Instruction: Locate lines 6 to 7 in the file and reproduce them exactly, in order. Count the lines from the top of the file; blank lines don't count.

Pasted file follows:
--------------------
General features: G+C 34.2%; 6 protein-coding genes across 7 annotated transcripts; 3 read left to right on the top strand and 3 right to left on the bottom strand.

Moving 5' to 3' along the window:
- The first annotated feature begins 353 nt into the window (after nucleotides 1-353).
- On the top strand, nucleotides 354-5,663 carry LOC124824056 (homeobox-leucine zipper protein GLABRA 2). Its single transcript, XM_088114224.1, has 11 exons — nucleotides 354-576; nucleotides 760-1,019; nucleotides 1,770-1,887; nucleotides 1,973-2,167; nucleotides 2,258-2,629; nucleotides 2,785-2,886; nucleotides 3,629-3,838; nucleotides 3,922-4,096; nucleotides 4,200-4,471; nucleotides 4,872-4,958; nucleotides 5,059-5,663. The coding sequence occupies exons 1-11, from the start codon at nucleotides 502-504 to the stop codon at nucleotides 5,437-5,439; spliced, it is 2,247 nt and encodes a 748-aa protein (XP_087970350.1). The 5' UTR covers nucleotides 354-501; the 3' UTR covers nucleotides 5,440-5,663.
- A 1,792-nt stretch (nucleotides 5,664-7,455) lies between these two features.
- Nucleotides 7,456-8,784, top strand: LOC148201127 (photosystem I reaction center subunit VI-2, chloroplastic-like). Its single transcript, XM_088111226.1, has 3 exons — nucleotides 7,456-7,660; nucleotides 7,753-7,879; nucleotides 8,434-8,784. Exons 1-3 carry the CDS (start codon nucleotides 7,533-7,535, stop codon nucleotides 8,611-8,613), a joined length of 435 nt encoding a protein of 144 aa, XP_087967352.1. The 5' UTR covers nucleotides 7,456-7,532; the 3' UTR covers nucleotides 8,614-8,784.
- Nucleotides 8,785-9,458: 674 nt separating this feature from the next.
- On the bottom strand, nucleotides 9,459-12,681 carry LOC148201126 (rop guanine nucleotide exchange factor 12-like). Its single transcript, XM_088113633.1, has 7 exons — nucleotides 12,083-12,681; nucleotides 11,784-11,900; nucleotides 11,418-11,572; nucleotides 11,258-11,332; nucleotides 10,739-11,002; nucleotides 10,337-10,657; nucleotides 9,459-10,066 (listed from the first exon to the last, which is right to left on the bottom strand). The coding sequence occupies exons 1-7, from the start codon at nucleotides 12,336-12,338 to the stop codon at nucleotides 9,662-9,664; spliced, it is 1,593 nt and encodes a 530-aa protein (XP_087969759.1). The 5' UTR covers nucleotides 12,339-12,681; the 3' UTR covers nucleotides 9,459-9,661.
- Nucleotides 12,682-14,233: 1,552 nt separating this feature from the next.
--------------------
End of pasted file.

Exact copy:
- Nucleotides 7,456-8,784, top strand: LOC148201127 (photosystem I reaction center subunit VI-2, chloroplastic-like). Its single transcript, XM_088111226.1, has 3 exons — nucleotides 7,456-7,660; nucleotides 7,753-7,879; nucleotides 8,434-8,784. Exons 1-3 carry the CDS (start codon nucleotides 7,533-7,535, stop codon nucleotides 8,611-8,613), a joined length of 435 nt encoding a protein of 144 aa, XP_087967352.1. The 5' UTR covers nucleotides 7,456-7,532; the 3' UTR covers nucleotides 8,614-8,784.
- Nucleotides 8,785-9,458: 674 nt separating this feature from the next.